stifling


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References in classic literature ?
The lime was burning with a sluggish stifling smell, but the fires were made up and left, and no workmen were visible.
He had been awakened from his brief slumber by the noise of the battle; and his attendant, who had, at his anxious desire, again placed herself at the window to watch and report to him the fate of the attack, was for some time prevented from observing either, by the increase of the smouldering and stifling vapour.
This would be a fairy journey," he said, "if one could forget the woman down below, cooking her husband's dinner in a stifling hole about as big as your wardrobe, and--"
I was right, as appeared later; but in the meantime, the house being stifling hot and the little patch of sand inside the palisade ablaze with midday sun, I began to get another thought into my head, which was not by any means so right.
He came near to bursting a blood vessel in an endeavor to scream "come in" through the stifling gag.
So, setting about it as methodically as men might smoke out a wasps' nest, the Martians spread this strange stifling vapour over the Londonward country.
I mused fantastically, afterwards at home, stifling the living pang of my heart with fantastic dreams.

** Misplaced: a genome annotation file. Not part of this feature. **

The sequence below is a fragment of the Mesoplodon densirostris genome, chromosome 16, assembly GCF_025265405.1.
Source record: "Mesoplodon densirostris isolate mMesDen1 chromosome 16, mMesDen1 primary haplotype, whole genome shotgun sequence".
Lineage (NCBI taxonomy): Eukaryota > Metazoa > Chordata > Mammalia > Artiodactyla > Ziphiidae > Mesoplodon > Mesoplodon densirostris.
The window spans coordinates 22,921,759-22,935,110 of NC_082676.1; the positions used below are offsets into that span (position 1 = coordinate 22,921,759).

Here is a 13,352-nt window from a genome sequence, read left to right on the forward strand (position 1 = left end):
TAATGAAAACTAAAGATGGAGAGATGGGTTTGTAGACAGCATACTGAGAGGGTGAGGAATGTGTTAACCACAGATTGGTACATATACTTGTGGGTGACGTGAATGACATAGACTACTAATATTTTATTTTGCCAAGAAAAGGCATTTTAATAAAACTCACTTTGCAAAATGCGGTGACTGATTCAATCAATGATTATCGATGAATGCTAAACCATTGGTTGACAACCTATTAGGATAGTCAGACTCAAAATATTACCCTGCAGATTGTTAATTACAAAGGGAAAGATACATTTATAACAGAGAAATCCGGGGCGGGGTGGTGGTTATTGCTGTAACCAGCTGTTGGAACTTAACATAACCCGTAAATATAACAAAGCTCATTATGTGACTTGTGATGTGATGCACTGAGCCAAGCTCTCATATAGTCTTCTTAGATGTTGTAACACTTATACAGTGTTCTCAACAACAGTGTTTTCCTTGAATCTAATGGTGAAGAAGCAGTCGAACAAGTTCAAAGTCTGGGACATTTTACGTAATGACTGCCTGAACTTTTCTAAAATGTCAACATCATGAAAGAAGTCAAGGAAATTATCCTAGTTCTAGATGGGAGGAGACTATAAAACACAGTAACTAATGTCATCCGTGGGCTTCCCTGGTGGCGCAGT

It was a large cabinet, close and stifling, with the walls furnished with arms offensive and defensive, and in which there was already a fire, although it was scarcely the end of the month of September.
Released from the stifling class, surrounded with flowers and foliage, with a pleasing, smiling, affable woman at my side--how did I feel?
Here, its power was only a glare: a stifling, sickly glare, serving but to bring forward stains and dirt that might otherwise have slept.
For a long summer day they continued onward without halting, a burning sky above their heads, a parched desert beneath their feet, with just wind enough to raise the light sand from the knolls, and envelop them in stifling clouds.
It is such grim, stony beings as these, I thought, who are the fathers of ancient faded children, in those tanned time-fretted dwellings that crowd the steep before me; who pay their court in the worn and crumbling pomp of the palace which stretches its monotonous length on the height; who worship wearily in the stifling air of the churches, urged by no fear or hope, but compelled by their doom to be ever old and undying, to live on in the rigidity of habit, as they live on in perpetual midday, without the repose of night or the new birth of morning.